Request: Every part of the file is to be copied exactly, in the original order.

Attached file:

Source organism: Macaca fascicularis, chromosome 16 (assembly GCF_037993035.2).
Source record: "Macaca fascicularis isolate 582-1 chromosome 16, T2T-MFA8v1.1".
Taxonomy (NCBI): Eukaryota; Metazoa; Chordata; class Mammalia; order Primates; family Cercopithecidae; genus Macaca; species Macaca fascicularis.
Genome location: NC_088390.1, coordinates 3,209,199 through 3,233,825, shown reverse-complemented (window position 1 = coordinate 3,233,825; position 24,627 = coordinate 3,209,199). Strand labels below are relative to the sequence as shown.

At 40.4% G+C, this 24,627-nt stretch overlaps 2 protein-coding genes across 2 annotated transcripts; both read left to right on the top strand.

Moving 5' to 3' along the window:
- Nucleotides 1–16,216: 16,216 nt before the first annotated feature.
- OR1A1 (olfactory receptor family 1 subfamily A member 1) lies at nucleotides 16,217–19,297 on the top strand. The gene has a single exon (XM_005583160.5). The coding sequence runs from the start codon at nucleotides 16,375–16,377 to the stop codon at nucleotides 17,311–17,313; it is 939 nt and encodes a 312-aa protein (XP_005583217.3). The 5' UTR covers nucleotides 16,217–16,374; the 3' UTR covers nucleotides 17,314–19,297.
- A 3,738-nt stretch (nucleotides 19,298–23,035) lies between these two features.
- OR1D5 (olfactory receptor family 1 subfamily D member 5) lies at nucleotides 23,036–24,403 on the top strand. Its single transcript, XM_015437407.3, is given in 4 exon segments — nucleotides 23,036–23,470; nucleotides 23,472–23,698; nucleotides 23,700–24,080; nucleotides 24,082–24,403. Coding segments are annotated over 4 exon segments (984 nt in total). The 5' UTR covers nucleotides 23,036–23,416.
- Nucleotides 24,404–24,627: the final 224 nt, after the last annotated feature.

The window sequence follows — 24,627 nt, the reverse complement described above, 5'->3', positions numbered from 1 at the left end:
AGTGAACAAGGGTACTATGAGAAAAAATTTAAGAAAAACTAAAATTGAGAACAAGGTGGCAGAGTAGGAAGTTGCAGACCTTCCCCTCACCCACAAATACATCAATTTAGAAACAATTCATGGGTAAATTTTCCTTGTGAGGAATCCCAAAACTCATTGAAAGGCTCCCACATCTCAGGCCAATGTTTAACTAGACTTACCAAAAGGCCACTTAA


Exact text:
Source organism: Macaca fascicularis, chromosome 16 (assembly GCF_037993035.2).
Source record: "Macaca fascicularis isolate 582-1 chromosome 16, T2T-MFA8v1.1".
Taxonomy (NCBI): Eukaryota; Metazoa; Chordata; class Mammalia; order Primates; family Cercopithecidae; genus Macaca; species Macaca fascicularis.
Genome location: NC_088390.1, coordinates 3,209,199 through 3,233,825, shown reverse-complemented (window position 1 = coordinate 3,233,825; position 24,627 = coordinate 3,209,199). Strand labels below are relative to the sequence as shown.

At 40.4% G+C, this 24,627-nt stretch overlaps 2 protein-coding genes across 2 annotated transcripts; both read left to right on the top strand.

Moving 5' to 3' along the window:
- Nucleotides 1–16,216: 16,216 nt before the first annotated feature.
- OR1A1 (olfactory receptor family 1 subfamily A member 1) lies at nucleotides 16,217–19,297 on the top strand. The gene has a single exon (XM_005583160.5). The coding sequence runs from the start codon at nucleotides 16,375–16,377 to the stop codon at nucleotides 17,311–17,313; it is 939 nt and encodes a 312-aa protein (XP_005583217.3). The 5' UTR covers nucleotides 16,217–16,374; the 3' UTR covers nucleotides 17,314–19,297.
- A 3,738-nt stretch (nucleotides 19,298–23,035) lies between these two features.
- OR1D5 (olfactory receptor family 1 subfamily D member 5) lies at nucleotides 23,036–24,403 on the top strand. Its single transcript, XM_015437407.3, is given in 4 exon segments — nucleotides 23,036–23,470; nucleotides 23,472–23,698; nucleotides 23,700–24,080; nucleotides 24,082–24,403. Coding segments are annotated over 4 exon segments (984 nt in total). The 5' UTR covers nucleotides 23,036–23,416.
- Nucleotides 24,404–24,627: the final 224 nt, after the last annotated feature.

The window sequence follows — 24,627 nt, the reverse complement described above, 5'->3', positions numbered from 1 at the left end:
AGTGAACAAGGGTACTATGAGAAAAAATTTAAGAAAAACTAAAATTGAGAACAAGGTGGCAGAGTAGGAAGTTGCAGACCTTCCCCTCACCCACAAATACATCAATTTAGAAACAATTCATGGGTAAATTTTCCTTGTGAGGAATCCCAAAACTCATTGAAAGGCTCCCACATCTCAGGCCAATGTTTAACTAGACTTACCAAAAGGCCACTTAA